Collapse of global tax treaties could impose $100 billion in costs: Organisation for Economic Co-operation and Development

On Monday, the Organisation for Economic Co-operation and Development said, the global economy could see a drop of more than 1% in output if international talks to rewrite cross-border tax treaties break down and trigger a trade war.

On Friday, around 140 countries had agreed to extend negotiations ahead of U.S. Presidential election and the Coronavirus induced pandemic squashing hopes of reaching a deal by this year.

Countries are under growing pressure to bring in large, profitable multinationals under their respective tax regimes.

The aim is to update international tax laws to the e-commerce age, especially for a large MNCs including Facebook, Google and Amazon, which routinely book profits in low-tax countries such as Ireland regardless of where their customers are. In the absence of digital international guidelines, a growing number of governments are planning to introduce their own digital services taxes, which has prompted threats of trade retaliation from the Trump administration.

“In the ‘worst-case’ scenario, these disputes could reduce global GDP by more than 1%,” said the OECD, which has been steering the global tax talks, estimated in an impact assessment.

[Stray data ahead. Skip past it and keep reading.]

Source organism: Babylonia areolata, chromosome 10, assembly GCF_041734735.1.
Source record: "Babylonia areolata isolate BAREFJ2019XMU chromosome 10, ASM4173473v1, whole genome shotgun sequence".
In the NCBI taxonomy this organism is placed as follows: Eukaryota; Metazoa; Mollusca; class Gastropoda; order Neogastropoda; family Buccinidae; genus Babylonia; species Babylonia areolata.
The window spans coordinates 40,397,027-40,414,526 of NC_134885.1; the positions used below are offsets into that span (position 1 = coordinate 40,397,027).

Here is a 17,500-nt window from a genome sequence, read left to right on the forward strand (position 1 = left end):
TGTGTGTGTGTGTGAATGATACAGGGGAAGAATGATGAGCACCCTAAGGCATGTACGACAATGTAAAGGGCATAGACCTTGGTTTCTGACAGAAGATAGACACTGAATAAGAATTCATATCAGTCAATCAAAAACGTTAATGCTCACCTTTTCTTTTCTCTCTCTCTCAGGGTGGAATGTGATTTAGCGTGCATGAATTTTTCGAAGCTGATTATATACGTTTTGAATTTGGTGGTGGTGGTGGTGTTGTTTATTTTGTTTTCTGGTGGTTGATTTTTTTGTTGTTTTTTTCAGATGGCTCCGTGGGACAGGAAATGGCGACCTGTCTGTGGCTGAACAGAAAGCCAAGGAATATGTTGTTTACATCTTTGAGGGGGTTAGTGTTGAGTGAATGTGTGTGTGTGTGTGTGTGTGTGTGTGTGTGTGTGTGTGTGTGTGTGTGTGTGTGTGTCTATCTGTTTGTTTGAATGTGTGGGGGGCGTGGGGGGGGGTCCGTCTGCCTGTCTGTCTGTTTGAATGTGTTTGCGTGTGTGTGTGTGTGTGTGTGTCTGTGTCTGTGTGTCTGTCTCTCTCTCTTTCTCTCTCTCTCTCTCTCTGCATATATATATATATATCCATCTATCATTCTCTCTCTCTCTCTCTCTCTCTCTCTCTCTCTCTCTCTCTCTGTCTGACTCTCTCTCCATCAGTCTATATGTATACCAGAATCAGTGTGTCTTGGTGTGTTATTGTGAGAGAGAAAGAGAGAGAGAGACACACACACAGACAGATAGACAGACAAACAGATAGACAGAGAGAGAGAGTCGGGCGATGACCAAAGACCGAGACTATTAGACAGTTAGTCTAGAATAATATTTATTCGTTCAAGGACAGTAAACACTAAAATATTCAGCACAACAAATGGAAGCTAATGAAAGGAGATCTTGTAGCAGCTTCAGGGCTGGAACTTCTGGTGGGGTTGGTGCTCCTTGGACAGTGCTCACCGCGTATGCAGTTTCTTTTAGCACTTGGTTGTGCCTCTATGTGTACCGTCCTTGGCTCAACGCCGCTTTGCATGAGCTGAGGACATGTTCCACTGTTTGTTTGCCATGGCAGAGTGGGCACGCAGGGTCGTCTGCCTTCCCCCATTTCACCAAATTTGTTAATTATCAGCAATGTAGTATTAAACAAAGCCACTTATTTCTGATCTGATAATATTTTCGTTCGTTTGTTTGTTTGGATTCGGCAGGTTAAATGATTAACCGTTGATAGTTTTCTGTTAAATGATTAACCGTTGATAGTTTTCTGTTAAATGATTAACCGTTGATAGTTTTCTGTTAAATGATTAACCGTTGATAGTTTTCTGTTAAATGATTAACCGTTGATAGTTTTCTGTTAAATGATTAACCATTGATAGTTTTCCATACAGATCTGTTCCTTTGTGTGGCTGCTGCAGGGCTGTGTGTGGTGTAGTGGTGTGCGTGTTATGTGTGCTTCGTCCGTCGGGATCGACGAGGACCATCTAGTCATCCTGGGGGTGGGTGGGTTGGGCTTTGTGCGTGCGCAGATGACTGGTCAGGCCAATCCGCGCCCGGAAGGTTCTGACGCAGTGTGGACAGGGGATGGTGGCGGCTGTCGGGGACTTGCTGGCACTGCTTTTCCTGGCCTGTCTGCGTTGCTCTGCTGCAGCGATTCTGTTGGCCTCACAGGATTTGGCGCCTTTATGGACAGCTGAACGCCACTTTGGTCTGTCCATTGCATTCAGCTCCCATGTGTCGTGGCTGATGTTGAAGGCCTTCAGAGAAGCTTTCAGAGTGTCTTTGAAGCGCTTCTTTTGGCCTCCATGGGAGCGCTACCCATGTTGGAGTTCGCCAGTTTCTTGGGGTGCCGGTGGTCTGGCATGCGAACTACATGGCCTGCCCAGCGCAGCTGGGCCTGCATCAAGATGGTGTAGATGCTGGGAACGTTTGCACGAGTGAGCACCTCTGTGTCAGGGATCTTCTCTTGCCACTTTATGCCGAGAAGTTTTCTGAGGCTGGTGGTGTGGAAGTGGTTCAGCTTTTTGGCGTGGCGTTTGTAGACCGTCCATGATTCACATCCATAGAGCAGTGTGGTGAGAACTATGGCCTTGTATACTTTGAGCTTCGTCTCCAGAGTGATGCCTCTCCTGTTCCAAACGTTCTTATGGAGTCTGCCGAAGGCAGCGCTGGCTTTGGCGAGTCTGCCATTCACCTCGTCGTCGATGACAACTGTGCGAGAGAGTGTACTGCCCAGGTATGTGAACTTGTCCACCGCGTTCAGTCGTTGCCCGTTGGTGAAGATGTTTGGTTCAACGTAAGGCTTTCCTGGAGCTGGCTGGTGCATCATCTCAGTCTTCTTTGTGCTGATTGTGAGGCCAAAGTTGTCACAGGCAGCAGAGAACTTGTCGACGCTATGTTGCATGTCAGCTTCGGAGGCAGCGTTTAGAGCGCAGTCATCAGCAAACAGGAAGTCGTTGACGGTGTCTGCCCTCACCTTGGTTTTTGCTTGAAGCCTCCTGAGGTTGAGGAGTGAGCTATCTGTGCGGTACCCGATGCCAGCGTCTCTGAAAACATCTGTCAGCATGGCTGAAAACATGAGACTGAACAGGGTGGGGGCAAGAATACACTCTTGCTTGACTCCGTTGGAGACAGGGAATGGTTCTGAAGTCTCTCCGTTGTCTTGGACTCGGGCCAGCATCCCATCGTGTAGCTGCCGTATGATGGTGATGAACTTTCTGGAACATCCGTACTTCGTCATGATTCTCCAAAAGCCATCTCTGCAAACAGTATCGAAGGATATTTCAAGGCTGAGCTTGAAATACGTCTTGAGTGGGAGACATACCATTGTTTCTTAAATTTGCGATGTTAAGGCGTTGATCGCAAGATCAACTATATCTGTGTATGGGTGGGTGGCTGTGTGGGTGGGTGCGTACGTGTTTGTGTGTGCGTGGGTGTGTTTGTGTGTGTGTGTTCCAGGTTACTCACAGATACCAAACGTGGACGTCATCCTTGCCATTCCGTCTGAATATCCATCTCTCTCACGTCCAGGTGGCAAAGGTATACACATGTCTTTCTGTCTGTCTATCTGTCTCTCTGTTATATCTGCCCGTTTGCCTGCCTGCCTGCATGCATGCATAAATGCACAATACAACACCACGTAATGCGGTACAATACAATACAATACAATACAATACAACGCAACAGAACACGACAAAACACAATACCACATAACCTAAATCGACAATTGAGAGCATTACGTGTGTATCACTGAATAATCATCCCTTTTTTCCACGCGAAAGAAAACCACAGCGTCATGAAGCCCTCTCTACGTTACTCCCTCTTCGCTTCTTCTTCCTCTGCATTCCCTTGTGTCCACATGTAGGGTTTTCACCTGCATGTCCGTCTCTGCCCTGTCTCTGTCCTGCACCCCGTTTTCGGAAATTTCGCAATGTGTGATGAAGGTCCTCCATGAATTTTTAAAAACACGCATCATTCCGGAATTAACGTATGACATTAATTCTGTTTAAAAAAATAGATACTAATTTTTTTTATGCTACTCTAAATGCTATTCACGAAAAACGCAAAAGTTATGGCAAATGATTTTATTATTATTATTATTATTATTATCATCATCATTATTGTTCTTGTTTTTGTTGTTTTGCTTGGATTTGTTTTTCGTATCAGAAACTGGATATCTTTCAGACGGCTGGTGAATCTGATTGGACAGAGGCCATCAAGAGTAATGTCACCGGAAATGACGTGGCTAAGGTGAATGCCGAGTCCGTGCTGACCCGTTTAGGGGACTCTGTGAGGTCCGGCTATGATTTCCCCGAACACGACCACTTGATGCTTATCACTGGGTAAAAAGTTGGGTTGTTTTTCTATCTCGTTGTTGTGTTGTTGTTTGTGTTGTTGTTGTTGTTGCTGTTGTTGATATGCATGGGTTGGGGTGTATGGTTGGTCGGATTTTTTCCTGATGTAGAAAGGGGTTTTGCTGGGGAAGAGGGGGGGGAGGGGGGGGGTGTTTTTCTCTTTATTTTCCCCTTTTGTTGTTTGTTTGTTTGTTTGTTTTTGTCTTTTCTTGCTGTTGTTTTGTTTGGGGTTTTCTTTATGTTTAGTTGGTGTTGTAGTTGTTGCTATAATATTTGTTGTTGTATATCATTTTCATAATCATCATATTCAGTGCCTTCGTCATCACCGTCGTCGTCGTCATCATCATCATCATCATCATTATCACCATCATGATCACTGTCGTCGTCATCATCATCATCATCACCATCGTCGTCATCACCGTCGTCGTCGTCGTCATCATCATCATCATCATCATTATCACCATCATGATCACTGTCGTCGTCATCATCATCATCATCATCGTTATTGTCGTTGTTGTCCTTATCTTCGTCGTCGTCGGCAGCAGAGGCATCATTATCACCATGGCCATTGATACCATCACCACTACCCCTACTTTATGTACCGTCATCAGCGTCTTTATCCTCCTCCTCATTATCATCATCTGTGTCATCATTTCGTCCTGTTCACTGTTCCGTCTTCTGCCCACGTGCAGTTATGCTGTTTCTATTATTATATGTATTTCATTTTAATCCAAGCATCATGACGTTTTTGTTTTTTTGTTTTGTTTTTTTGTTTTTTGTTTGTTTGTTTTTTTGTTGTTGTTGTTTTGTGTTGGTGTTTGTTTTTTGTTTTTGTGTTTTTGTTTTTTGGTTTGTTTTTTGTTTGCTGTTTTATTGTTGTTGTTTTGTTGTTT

Inversely, new rules for digital taxation and a proposed global minimum tax would increase global corporate income tax worldwide 1.9% to 3.2%, or about $50 billion to $80 billion per year. This could touch $100 billion when including an existing U.S. minimum tax on overseas profits, amounting to 4% of global corporate income tax, said the OECD.

“While countries agreed on OECD blueprints for a future deal, the key remaining issue to be solved was the scope of businesses to be covered, which would then make it easier to agree the technical parameters,” said OECD head of tax Pascal Saint-Amans.

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